At Rutgers School of Arts and Sciences, Michael Antosiewicz embraced the study of humanities, majoring in classics and history, both as an introspective journey and a way to respond to the current state of world.
Asking probing questions about the human condition
As an elementary school student, Michael Antosiewicz could recite from memory the Gettysburg Address and the Declaration of Independence.
“I’ve always had this reverence for language,” the School of Arts and Sciences senior in the Class of 2018 says. “Just listening to those words awed me.”
By the time he was in his first year of high school, he was reading Thomas Hobbes, the English philosopher whose 17th century work, Leviathan, famously described the life of man as “nasty, brutish, and short.”
“It was typically English—sardonic, caustic, pessimistic, but really beautifully configured,” Antosiewicz, who grew up in Ridgewood, N.J., said. “I was fascinated.”
When we talk about the humanities we confront ugly things about human nature. But we also embed ourselves in the world in a way that we are not doing now.
At Rutgers, Antosiewicz grew in his devotion to the humanities, both as an introspective journey and a way to respond to the current state of world.
“What I think is happening in the Trump era is that people no longer feel embedded in the world,” he says. “One way to re-embed ourselves, for either side of the political spectrum, is to start talking about the humanities and bring them back into the discourse.”
“When we talk about the humanities we confront ugly things about human nature,” Antosiewicz says. “But we also embed ourselves in the world in a way that we are not doing now.”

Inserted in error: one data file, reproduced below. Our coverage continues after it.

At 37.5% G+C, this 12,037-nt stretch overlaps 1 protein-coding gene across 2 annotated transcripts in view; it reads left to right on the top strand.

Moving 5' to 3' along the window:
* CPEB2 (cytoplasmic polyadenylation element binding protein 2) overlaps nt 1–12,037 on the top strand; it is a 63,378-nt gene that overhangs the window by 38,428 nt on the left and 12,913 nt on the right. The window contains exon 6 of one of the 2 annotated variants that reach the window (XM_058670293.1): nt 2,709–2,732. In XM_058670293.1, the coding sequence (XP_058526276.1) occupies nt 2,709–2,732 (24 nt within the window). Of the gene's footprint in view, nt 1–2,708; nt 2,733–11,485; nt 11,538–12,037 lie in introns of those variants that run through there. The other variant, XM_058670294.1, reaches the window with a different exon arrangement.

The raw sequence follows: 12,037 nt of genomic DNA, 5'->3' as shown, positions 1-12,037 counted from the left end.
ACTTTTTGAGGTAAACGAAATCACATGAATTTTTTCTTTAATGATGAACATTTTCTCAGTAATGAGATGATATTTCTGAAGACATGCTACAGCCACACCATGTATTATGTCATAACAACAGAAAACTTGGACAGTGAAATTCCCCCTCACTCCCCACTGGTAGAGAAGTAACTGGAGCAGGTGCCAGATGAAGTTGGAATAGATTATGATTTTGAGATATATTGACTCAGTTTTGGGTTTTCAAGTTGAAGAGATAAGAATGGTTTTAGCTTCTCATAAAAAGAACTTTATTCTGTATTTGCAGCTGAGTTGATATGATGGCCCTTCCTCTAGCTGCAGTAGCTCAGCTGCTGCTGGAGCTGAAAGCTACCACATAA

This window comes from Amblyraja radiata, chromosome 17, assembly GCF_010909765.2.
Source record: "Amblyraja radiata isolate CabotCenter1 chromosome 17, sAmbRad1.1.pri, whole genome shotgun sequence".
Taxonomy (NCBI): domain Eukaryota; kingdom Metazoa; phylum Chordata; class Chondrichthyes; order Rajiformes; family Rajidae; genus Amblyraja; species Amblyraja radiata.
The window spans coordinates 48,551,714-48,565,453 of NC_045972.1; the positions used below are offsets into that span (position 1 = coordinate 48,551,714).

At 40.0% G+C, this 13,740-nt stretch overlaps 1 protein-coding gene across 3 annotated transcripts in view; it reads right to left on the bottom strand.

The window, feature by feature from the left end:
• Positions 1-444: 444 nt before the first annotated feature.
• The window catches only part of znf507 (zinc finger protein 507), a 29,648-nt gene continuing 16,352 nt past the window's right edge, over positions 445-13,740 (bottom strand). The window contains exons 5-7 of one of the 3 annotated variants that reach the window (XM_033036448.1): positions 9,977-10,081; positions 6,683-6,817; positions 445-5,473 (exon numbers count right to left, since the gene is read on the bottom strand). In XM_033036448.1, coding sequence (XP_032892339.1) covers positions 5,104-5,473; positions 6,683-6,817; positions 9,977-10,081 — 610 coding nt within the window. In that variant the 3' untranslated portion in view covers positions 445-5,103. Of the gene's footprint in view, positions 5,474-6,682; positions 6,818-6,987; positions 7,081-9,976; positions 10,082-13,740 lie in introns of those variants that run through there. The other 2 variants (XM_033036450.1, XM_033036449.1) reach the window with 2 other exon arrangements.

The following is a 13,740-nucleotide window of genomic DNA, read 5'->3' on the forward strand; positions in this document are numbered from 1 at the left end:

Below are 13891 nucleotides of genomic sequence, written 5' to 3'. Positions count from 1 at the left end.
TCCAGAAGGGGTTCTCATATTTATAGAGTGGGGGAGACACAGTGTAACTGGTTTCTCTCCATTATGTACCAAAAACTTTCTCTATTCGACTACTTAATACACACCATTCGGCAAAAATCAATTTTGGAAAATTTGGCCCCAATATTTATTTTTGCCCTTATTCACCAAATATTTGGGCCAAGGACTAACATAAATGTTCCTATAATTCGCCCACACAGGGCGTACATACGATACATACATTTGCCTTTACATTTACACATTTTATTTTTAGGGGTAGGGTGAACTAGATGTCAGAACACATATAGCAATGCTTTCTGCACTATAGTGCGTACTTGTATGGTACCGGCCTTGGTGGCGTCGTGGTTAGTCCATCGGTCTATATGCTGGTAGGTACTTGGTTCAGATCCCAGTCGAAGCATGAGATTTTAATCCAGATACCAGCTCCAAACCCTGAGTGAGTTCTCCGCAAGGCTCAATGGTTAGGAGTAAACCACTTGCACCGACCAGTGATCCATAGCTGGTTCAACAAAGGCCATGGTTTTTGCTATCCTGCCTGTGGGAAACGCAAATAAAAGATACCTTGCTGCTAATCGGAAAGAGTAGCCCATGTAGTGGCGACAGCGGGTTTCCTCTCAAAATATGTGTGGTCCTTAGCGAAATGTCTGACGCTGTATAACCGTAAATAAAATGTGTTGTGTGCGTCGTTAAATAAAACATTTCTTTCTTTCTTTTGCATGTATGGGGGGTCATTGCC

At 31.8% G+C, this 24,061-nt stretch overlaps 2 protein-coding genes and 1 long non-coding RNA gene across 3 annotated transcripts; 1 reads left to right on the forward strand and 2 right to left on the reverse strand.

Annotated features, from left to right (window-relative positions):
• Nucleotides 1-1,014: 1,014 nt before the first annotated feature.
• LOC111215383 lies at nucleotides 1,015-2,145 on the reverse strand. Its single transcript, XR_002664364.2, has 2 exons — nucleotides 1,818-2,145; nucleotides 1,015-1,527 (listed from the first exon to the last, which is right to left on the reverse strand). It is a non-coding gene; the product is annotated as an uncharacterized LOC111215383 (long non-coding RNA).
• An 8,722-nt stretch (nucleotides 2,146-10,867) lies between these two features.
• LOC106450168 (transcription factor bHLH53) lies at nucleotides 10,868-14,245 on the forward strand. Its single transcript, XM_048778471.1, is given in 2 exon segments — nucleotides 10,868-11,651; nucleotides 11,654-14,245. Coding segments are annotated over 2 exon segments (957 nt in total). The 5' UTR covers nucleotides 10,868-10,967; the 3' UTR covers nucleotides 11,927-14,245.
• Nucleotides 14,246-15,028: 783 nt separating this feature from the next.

It was a busy and eclectic four years, with Antosiewicz serving as the humanities editor of the Rutgers Research Review, a sportscaster for WRSU, and as a fellow in the Lloyd C. Gardner Fellowship Program in Leadership and Social Policy.
He cites several faculty mentors, including history professor T. J. Jackson Lears, whose “Luck and the American Imagination,” course explored “a popular culture of chance” that shined a light on gamblers, stock-market speculators, conjurers, theologians, and lounge-lizards.
“It was totally compelling,” Antosiewicz said. “We looked at practices like gambling as a way to interact with luck, which really means interacting with faith, grace, and providence.”
Meanwhile, he added, classics professor T. Corey Brennan “changed my life,” with his intellectual energy, charisma, and supportive personality. Brennan served as an advisor to Antosiewicz for research he did through the Aresty Research Center, which included translating Italian and Latin primary sources into English.
“Professor Brennan is the most high-functioning person in the world,” he said. “He knows everybody and he pretty much knows everything.”
The hard work and research paid off. Antosiewicz won a Gates Cambridge Scholarship to study classics at Cambridge University next year.
“I am hoping to gain a stronger foundation in the classical world,” he said. “I am really excited.”
He is in no hurry, however, to decide on a career, saying he has thought about law, teaching, and military service. His love of language and restless drive to learn is tempered by an easygoing streak nurtured through childhood visits to his grandfather, who lived on a woodsy, 26-acre tract in upstate New York. They fished, hunted, and chopped wood.
“I am very easily satisfied in the world,” Antosiewicz said. “If I became a game warden, I could be totally happy.”
Perhaps that explains why his most treasured experience at Rutgers took place outside the classroom. He spent the summer following his first year at the Rutgers Archaeological Field School where he helped excavate a Roman villa in Vacone, Italy. While there, he got to see his grandparents who were visiting Sicily.
“That summer opened my eyes and changed my values,” he said. “It went beyond the intellect, making me grateful for things I have and turning me into a more passionate person.”